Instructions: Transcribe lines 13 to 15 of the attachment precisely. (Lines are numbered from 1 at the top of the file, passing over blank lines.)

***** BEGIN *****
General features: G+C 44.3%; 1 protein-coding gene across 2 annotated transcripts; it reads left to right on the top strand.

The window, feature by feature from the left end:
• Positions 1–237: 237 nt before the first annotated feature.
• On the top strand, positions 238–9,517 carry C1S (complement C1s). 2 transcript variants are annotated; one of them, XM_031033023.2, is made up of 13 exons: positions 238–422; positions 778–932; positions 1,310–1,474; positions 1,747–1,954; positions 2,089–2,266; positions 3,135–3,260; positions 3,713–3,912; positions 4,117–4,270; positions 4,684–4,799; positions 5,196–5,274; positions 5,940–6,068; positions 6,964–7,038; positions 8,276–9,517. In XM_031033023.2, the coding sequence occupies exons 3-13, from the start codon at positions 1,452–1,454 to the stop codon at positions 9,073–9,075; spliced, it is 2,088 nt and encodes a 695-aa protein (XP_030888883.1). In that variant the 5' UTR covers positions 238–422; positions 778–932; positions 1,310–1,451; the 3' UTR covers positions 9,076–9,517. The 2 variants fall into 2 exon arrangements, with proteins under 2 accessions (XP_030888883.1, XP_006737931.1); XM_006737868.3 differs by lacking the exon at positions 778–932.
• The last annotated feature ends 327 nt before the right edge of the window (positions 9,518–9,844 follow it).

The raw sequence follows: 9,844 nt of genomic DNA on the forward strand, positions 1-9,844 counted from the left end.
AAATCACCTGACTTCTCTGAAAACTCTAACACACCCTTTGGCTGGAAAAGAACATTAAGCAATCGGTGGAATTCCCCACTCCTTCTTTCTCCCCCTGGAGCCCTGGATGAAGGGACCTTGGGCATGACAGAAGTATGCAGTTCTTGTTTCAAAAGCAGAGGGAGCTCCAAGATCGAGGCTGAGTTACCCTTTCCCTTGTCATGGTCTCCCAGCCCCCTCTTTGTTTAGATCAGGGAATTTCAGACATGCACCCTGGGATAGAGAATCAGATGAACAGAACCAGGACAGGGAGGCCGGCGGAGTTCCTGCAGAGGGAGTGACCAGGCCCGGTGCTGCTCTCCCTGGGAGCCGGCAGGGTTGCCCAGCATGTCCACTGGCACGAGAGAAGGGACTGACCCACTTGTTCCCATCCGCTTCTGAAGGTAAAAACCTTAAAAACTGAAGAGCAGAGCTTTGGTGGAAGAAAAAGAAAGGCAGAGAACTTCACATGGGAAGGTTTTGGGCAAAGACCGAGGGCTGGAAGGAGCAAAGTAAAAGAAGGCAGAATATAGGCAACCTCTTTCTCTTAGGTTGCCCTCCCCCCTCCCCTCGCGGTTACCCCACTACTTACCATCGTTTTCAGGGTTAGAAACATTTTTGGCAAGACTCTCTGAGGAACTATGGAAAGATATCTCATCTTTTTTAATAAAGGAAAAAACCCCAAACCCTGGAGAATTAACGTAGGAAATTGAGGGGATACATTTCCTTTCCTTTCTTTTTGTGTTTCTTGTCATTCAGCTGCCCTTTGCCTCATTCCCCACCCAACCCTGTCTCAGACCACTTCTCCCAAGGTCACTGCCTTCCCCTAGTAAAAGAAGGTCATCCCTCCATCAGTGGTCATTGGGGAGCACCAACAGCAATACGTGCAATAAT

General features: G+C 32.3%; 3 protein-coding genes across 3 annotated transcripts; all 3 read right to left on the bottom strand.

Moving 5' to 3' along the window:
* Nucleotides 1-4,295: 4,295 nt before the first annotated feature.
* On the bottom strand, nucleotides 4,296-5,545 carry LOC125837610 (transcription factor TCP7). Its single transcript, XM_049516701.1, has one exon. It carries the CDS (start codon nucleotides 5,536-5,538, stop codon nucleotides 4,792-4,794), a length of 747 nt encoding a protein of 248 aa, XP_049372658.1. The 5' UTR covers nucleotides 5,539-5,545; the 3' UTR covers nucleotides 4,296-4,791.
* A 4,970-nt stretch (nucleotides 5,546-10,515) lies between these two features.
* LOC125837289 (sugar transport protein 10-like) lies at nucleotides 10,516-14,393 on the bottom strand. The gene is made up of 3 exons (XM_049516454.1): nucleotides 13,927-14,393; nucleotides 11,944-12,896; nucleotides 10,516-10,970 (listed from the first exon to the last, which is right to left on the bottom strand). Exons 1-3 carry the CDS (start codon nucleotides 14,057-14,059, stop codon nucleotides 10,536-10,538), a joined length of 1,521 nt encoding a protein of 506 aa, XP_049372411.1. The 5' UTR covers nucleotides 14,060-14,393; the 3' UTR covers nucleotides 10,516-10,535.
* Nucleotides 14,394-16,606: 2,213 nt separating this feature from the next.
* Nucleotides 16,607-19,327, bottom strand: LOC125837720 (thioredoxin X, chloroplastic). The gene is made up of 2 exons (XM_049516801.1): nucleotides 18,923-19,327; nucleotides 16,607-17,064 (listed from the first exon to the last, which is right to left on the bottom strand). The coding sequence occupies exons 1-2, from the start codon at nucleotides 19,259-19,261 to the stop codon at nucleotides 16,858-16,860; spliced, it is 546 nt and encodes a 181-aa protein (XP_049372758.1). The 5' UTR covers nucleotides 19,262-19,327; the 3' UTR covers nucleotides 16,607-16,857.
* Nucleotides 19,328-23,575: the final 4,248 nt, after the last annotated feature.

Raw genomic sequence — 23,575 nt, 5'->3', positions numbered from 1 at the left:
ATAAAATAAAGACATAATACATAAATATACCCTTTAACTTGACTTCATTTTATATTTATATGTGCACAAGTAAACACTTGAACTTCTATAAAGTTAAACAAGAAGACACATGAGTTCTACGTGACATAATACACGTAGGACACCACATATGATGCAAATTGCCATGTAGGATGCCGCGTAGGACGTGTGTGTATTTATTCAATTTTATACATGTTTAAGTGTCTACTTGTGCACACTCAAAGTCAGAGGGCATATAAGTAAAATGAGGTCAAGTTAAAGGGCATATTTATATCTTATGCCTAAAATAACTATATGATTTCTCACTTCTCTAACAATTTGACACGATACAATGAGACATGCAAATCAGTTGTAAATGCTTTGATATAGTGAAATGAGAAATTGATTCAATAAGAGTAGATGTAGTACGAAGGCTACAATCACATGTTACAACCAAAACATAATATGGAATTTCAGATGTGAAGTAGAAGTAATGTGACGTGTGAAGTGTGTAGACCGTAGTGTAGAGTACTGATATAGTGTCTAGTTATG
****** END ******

* LOC125837289 (sugar transport protein 10-like) lies at nucleotides 10,516-14,393 on the bottom strand. The gene is made up of 3 exons (XM_049516454.1): nucleotides 13,927-14,393; nucleotides 11,944-12,896; nucleotides 10,516-10,970 (listed from the first exon to the last, which is right to left on the bottom strand). Exons 1-3 carry the CDS (start codon nucleotides 14,057-14,059, stop codon nucleotides 10,536-10,538), a joined length of 1,521 nt encoding a protein of 506 aa, XP_049372411.1. The 5' UTR covers nucleotides 14,060-14,393; the 3' UTR covers nucleotides 10,516-10,535.
* Nucleotides 14,394-16,606: 2,213 nt separating this feature from the next.
* Nucleotides 16,607-19,327, bottom strand: LOC125837720 (thioredoxin X, chloroplastic). The gene is made up of 2 exons (XM_049516801.1): nucleotides 18,923-19,327; nucleotides 16,607-17,064 (listed from the first exon to the last, which is right to left on the bottom strand). The coding sequence occupies exons 1-2, from the start codon at nucleotides 19,259-19,261 to the stop codon at nucleotides 16,858-16,860; spliced, it is 546 nt and encodes a 181-aa protein (XP_049372758.1). The 5' UTR covers nucleotides 19,262-19,327; the 3' UTR covers nucleotides 16,607-16,857.